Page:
By Dev K. Mishra, M.D.
President, Sideline Sports Doc
Medical Director, Apeiron Life
Clinical Assistant Professor of Orthopedic Surgery, Stanford University
March 3, 2020
- A published clinical study shows that a substantial percentage of young baseball players have abnormal elbow MRIs and a high percentage also report regularly throwing with pain
- Year-round pitching is strongly correlated with abnormal MRI and elbow pain
- This study along with evidence from other studies shows the risk of year round sports participation and single sport specialization for the adolescent and teenage athlete
This week we’d like to highlight a recently published clinical study assessing elbow MRI abnormalities in young baseball players. This well conducted study is a three year follow-up to a previously performed MRI study. In the current study the authors found that 58% of the young players had MRI abnormalities on the most recent MRI scans, up from 35% on the initial preseason MRIs at the start of the study.
There is increasing evidence about the risk to the young player’s elbow from year-round baseball participation. The risk is especially high for year-round pitching. This study along with other available evidence suggests that year-round pitching is not only a risk factor for an abnormal MRI but also a risk factor for injury and loss of performance. Most sports medicine physicians recommend that young pitchers follow guidance from MLB’s PitchSmart. We also recommend multisport participation for athletes up until about age 14.
58% With MRI Abnormalities And 27% Throw In Pain
We don’t need to dig too deep into the study details but there are a few key noteworthy items. First, it was a well-conducted study. The researchers were able to follow these kids over a three year period and had 100% participation at the final evaluation- this doesn’t happen often in clinical studies. It would have been nice to see a larger group of players and also a comparison to non-baseball players.
While the elbow MRI findings are of concern, the bigger issue in my opinion is how many of the players are throwing in pain. 27% reported regularly throwing in pain, which is much higher than what I’d prefer to see (something much closer to zero percent would be good…).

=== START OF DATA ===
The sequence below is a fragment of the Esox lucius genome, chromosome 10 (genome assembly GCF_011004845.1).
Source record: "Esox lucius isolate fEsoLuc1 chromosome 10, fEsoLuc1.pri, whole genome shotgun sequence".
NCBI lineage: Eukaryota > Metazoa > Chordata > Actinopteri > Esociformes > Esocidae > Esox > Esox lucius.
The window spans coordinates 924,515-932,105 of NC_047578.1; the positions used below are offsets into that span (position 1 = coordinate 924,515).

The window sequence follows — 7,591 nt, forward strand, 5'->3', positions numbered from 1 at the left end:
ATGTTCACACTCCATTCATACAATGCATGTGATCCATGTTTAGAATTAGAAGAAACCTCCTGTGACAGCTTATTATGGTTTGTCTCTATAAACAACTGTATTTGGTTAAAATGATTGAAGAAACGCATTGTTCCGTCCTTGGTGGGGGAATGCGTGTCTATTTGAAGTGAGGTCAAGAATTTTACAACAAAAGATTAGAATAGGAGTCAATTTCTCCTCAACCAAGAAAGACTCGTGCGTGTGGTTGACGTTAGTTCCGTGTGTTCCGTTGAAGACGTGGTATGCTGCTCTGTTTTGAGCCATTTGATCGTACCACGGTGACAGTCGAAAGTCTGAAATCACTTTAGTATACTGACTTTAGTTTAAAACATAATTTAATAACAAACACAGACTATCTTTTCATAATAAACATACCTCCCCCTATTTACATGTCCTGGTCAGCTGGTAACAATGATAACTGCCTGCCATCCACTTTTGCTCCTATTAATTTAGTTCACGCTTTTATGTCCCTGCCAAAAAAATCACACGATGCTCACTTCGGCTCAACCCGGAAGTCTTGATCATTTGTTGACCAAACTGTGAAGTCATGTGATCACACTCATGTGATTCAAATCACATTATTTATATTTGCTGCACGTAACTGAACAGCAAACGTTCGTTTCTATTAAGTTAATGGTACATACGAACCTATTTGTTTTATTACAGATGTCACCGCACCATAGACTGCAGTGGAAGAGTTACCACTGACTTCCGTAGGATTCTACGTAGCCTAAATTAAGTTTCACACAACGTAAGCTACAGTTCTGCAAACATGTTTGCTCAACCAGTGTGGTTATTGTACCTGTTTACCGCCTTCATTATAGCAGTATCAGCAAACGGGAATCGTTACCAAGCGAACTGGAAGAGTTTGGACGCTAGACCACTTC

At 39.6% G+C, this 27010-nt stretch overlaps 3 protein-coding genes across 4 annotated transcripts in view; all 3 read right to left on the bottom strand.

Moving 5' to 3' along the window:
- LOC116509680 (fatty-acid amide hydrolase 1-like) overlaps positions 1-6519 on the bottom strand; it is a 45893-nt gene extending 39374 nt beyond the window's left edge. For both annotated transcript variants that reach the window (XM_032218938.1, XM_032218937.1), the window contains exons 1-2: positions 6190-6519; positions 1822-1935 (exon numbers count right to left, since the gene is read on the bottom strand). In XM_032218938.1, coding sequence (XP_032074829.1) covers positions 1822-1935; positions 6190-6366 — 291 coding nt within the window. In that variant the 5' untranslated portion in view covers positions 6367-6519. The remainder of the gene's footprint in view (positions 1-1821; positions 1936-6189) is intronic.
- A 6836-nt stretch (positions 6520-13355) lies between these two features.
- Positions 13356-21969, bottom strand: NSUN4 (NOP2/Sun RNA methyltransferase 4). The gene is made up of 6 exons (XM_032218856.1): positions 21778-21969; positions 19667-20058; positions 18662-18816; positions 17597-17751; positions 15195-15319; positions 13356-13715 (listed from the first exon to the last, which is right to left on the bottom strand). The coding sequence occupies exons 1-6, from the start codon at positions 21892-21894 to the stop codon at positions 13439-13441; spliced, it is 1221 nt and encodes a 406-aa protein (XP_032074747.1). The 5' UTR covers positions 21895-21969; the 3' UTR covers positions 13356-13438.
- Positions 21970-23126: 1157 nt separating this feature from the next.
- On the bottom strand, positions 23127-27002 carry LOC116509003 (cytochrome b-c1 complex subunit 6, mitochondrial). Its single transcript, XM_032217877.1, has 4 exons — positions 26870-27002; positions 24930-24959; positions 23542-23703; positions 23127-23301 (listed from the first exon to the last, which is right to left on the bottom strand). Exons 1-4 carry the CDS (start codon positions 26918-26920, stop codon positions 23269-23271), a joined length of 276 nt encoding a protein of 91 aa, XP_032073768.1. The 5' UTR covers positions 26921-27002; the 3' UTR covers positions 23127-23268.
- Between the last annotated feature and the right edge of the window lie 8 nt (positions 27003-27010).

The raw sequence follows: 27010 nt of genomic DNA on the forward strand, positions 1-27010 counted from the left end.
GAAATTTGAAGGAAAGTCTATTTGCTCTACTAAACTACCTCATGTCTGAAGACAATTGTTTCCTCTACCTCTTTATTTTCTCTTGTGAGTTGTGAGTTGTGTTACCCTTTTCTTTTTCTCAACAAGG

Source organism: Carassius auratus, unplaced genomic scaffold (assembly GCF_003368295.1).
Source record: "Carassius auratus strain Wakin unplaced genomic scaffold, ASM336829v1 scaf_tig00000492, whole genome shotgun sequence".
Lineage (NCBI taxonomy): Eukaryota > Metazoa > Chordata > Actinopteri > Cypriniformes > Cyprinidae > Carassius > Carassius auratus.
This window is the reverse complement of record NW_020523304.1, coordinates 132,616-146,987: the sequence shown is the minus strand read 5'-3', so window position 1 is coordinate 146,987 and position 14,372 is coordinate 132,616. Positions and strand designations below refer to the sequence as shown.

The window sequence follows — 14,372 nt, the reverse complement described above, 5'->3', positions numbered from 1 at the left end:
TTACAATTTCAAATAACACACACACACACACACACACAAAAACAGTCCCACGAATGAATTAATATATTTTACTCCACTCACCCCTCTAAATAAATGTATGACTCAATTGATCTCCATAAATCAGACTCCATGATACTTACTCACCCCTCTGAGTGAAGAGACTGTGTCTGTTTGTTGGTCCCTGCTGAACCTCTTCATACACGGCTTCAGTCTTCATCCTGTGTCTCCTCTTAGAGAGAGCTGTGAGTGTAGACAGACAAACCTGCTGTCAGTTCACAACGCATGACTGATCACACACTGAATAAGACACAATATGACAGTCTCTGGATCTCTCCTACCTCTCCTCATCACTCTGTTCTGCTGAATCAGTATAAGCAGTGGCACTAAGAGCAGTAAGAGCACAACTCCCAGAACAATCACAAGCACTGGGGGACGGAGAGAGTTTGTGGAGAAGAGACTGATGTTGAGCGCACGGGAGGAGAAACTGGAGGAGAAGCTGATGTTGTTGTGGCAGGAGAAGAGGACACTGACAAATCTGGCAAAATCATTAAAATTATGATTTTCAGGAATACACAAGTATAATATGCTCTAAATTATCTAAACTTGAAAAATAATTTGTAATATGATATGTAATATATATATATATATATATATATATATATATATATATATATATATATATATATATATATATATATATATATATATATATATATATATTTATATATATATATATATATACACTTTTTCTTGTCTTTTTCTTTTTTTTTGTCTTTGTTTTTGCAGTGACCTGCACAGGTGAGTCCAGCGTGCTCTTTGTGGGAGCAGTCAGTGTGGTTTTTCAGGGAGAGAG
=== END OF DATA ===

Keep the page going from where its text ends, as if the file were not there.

This also means that not all of the players with abnormal MRIs are throwing in pain. Do the players with abnormal elbow MRIs eventually go on to develop elbow pain, loss of performance, and injury? There’s some evidence from professional baseball that initially pain-free elbows with MRI abnormalities do eventually go on to have elbow pain and time on the disabled list. But cause and effect evidence in the young players is lacking.
Common Sense Take-Away: Avoid Year-Round Pitching And Promote Trusted Guidance On Pitch Volume
There’s ample evidence suggesting that year-round play in any sport, with focus on a single sport, is a significant risk factor for injury. Repetitive motions such as pitching are particularly risky to the young growing body. Sports health physicians are in strong agreement that getting at least 2 months off from your primary sport each year is incredibly helpful. Promoting multiple sport participation for as long as possible into early teenage years seems to be protective from some injuries.
As we gain knowledge rules and regulations will eventually change but this can be a long, slow process. In the meantime I continue to recommend the MLB PitchSmart recommendations to our young throwers.